???Labor is positioning to bank some of the savings from the Turnbull government's $2.2 billion cut to universities, while vowing to always spend more on tertiary education than the Coalition.
Meanwhile, regional universities have backed away from threats - cited by shadow education minister Tanya Plibersek - to cut student places as a result of the government's two-year funding freeze.
Announced on Monday in a budget update, the freeze will give way to a new "cap" on funding growth from 2020, linked to size of the working-age population, which effectively ends Labor's demand-driven system.
While no decisions have been taken, Ms Plibersek signalled the opposition may look to undo that cap, stressing Labor was "fully committed to the demand-driven system" and "very proud" of the subsequent rise in university participation.
Universities, particularly those in the regions, were in uproar over the government's cut this week - although it represents less damage than the cuts originally proposed by the government in the May budget, which have now been dumped.
Asked on Friday whether the opposition would reverse the cuts, Ms Plibersek would only pledge to "fight" them: the funding arrangements cannot be blocked in the Senate as they do not require legislation.
Earlier in the week, she pointed out the next election may not be until later in 2019 - by which time the two-year freeze will have nearly expired. That would still leave time for Labor to implement a new funding formula from 2020.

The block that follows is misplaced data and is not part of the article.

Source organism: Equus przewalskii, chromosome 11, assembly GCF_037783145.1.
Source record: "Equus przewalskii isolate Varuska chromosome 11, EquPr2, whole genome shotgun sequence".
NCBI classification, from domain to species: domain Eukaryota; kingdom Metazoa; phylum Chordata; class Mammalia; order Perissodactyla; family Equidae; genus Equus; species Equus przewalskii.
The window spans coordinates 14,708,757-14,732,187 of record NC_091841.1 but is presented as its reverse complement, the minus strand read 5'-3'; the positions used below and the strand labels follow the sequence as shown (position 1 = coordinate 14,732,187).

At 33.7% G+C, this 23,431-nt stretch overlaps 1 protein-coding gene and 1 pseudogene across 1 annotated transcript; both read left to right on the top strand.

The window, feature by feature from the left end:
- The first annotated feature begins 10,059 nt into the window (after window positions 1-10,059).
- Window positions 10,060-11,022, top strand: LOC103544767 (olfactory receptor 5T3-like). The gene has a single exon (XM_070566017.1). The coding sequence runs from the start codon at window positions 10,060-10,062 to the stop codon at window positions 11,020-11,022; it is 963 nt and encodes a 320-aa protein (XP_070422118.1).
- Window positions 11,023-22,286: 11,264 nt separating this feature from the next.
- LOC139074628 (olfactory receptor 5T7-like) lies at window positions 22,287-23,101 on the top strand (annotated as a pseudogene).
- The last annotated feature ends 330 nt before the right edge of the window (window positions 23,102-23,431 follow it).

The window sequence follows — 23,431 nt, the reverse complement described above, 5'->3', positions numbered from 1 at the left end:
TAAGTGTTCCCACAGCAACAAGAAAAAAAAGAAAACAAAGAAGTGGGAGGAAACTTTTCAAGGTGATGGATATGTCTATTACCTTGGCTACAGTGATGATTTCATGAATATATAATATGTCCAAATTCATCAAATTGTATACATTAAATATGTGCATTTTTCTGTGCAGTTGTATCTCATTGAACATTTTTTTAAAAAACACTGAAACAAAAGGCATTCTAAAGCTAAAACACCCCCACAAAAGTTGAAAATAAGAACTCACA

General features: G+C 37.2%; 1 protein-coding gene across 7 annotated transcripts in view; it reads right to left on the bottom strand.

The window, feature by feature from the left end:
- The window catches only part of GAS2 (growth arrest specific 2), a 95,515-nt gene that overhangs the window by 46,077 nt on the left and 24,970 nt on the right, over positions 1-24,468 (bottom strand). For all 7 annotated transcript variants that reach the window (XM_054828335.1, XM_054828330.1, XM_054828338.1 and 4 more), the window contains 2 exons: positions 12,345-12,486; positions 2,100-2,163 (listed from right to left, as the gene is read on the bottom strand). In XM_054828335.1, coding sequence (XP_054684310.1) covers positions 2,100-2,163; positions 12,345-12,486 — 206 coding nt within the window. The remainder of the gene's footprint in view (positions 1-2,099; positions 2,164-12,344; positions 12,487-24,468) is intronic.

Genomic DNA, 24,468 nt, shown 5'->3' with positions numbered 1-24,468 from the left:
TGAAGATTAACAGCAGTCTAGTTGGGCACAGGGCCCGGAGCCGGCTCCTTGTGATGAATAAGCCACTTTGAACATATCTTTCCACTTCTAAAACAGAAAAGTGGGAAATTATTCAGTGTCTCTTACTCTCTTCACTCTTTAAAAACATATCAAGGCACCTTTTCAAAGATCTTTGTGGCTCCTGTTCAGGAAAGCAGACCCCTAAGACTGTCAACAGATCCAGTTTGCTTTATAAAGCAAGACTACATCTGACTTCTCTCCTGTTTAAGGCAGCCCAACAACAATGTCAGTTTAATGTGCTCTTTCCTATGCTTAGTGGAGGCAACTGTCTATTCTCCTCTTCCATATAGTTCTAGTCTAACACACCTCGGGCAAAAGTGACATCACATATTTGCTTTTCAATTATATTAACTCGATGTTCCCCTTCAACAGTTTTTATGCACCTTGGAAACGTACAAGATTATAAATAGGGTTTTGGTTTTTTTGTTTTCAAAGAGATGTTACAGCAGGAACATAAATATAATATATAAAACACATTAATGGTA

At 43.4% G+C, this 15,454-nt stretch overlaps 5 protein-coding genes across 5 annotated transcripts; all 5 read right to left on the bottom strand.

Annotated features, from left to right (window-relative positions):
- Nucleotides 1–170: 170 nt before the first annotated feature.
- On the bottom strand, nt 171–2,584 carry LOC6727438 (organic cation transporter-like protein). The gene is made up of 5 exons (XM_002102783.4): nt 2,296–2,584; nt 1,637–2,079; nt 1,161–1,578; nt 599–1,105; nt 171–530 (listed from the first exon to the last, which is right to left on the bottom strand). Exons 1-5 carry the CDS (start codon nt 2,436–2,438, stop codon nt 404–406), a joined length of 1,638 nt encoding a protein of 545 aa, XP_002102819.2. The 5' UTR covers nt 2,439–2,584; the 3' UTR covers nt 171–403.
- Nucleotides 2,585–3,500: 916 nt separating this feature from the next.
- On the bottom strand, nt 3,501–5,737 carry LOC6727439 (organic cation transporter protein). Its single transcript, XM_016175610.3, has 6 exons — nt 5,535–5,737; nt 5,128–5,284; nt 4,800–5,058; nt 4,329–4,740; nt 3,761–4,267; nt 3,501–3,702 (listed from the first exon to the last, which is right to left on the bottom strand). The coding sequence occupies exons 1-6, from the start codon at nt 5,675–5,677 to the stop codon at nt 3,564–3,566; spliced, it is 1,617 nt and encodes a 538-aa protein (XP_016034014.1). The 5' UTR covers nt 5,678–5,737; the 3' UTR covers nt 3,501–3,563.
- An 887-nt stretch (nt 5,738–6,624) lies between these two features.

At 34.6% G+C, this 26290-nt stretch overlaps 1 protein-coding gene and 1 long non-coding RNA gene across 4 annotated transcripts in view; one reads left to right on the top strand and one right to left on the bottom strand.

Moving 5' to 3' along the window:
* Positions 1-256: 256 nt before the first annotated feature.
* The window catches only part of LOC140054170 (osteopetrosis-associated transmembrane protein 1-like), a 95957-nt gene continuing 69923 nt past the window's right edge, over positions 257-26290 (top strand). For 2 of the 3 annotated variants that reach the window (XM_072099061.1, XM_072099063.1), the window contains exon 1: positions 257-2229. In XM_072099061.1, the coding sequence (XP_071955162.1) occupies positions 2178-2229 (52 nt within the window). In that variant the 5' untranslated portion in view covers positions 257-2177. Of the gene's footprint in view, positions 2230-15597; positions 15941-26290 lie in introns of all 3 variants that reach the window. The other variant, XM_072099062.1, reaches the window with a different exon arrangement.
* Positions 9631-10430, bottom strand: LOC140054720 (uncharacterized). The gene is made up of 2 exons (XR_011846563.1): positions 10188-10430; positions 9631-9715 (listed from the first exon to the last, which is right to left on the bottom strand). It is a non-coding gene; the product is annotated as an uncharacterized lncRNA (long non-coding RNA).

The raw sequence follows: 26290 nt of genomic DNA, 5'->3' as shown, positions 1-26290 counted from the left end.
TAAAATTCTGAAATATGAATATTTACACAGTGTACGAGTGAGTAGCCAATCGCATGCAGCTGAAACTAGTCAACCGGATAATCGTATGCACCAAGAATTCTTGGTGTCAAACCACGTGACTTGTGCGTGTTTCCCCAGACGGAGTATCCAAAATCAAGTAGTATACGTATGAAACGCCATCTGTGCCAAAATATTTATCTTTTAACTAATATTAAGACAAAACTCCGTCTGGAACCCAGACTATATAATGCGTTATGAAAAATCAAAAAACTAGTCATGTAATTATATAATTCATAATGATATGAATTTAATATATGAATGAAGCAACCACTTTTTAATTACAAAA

"We'll make our full policy offering on unis completely clear well before the election," Ms Plibersek said on Friday.
It is expected some on Labor's expenditure review committee will push to bank at least part of the government's savings. One Labor frontbencher told Fairfax Media it was "not possible" to fully reverse the cuts in the current fiscal environment.
Another suggested there were "a whole lot of other things that need to be looked at", including commitments to universities in other areas, such as research funding. They also pointed out Labor's demand-driven system had already increased the university participation rate much more quickly than expected.
Regional universities argue the government's cuts will hurt their ability to keep lifting participation in areas where fewer Australians have degrees, with vice-chancellors telling newspapers they would have "no choice" but to cut student places.
On Wednesday, Ms Plibersek named Central Queensland University, Australian Catholic University and the University of New England as institutions that "have all said that they will be reducing student numbers" as a result of the funding freeze.
Each of those universities told Fairfax Media they were concerned about the government's cuts, but none would confirm they will definitely cut places.
"We haven't announced that," said CQU vice-chancellor Scott Bowman, although the university would "probably" reduce numbers in some courses, at least "compared to what we thought we were going to take".
A spokesman for the University of New England said it was "incorrect" to claim the university had said it will cut places, although vice-chancellor Annabelle Duncan has said the freeze "makes it very hard to continue to grow".
An ACU spokeswoman would not say if the university would cut places but said: "The reality is the Commonwealth government is funding all universities for fewer student places in 2018 than it did this year."